A basic conceptual distinction that is revealed here is that between 'story' and 'narration', or between 'tale' and 'telling': the story that is told, and the order in which, and the point of view from which it is told. The same series of events, featuring the same characters, will produce very different narratives if told according to the codes and conventions of the Joke, the 'News' or a nineteenth century novel.

Activity/Question: are you clear about the difference between "story" and "narration"? Think of some examples to concentrate your mind.

 The process of narrative, or story-making, involves certain key elements. Stories need a narrator, to organise, select and comment on the events and characters within the narrative; it involves a point of view from which the action and characters are presented,it also implies a listener, or an audience, and the ways in which the audience will respond to what is being told; it involves a basic structure of some type (beginning, middle and end?); it involves a basic decision about the type (or genre) of story being told (horror, comedy, dream, factual account, etc.); and it also implies the use of various codes to perform certain distinctive functions (create or reveal character; to generate suspense, to provide setting, to further the plot). Analysis of any film and television programme will show some of the ways in which these elements "mediate" the construction or presentation of 'reality' within the film or programme.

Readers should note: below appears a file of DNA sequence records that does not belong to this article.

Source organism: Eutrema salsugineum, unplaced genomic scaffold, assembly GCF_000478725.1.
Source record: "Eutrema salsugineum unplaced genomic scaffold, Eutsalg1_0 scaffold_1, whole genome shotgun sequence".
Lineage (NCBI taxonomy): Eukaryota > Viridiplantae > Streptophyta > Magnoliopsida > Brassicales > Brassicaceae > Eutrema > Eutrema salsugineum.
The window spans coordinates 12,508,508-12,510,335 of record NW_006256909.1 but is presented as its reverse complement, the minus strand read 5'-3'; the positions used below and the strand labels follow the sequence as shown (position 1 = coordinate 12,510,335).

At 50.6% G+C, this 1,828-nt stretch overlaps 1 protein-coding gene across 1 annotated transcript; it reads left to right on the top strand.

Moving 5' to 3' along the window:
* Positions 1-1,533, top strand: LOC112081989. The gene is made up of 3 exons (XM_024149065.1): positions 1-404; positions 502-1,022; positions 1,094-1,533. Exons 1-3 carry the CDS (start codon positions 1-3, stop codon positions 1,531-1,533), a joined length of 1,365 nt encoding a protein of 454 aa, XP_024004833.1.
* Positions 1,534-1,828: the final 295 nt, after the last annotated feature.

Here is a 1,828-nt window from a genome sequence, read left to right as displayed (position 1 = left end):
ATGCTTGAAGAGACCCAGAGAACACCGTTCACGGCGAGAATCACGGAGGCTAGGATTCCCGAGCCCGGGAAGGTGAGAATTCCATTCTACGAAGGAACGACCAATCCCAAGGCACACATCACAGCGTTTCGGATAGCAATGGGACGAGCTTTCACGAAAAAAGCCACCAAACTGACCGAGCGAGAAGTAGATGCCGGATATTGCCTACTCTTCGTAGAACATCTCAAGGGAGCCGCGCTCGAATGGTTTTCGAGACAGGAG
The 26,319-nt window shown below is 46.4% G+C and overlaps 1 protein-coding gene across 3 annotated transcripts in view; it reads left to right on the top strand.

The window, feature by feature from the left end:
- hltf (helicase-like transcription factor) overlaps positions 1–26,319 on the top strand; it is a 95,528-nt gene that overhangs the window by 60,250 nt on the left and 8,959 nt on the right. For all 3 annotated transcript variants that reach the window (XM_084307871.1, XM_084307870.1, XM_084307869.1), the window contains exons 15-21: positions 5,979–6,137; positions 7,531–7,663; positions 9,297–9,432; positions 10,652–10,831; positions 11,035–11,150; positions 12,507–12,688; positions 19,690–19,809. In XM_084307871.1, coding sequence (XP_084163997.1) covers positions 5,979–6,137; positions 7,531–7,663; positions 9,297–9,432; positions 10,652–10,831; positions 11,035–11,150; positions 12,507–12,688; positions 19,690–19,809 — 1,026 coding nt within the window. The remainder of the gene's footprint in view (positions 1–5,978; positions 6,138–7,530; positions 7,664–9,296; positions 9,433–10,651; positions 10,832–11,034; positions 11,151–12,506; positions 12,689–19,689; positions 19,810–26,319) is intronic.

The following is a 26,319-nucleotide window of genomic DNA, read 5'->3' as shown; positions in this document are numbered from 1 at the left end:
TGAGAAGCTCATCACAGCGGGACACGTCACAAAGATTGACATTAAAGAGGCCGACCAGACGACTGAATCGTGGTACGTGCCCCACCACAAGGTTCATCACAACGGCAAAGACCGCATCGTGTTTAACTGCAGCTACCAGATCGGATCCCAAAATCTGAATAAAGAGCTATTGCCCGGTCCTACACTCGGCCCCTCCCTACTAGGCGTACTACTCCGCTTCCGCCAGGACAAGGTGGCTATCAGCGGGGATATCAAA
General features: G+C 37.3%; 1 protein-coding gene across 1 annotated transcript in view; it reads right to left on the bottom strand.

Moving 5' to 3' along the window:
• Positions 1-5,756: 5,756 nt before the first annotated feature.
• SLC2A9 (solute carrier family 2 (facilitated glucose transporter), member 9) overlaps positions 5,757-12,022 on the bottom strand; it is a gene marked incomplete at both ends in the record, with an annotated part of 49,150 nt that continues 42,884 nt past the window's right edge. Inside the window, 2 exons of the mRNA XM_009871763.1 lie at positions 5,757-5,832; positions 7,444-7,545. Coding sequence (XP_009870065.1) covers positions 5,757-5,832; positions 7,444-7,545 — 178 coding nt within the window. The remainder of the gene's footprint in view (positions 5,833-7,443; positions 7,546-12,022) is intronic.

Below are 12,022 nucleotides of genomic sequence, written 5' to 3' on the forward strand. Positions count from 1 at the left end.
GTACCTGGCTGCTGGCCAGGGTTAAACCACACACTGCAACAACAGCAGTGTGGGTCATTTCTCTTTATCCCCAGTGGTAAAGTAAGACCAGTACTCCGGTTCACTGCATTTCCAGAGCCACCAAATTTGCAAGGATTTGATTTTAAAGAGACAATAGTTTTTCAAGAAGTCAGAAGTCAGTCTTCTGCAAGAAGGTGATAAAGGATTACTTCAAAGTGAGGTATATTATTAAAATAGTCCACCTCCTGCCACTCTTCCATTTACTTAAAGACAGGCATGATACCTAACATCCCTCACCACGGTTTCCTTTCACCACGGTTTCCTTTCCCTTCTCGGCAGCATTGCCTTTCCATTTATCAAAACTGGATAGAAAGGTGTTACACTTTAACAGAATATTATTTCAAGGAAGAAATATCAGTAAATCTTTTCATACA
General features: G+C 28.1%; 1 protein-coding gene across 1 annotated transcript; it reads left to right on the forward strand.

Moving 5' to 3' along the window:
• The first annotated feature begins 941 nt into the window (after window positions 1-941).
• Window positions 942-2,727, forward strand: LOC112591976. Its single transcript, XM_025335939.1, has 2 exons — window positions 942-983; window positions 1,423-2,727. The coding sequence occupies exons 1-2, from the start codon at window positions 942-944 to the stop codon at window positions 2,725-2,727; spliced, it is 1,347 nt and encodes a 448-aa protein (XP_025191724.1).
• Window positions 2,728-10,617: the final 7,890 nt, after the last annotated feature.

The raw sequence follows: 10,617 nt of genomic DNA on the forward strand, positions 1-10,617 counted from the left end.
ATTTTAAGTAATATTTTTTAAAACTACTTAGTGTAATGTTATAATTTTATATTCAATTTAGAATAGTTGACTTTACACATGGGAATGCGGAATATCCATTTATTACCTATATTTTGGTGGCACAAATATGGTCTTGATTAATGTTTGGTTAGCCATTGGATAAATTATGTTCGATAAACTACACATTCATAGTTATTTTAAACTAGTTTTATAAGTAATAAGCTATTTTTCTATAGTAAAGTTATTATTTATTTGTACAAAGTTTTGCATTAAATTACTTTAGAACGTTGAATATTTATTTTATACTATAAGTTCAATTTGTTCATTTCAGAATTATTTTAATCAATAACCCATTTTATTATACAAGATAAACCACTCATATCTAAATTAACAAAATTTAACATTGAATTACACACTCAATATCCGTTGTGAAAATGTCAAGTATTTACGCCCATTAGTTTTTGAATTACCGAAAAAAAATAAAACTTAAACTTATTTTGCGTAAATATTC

Activity:Take one media example of your choice and see if you can identify the elements higlighted above. Are they all there?

 From this we can move to a consideration of some of the elements of 'Narrative' in more detail.

(i) Narrative Structure. Narratives rely on the presentation of an initial state of order which is in some way disturbed, order and disequilibrium, in relation to a on a particular problem or set of problems. Narratives, in short, have to be about change, disturbance, disorder. Commonly narratives will feature the following structure: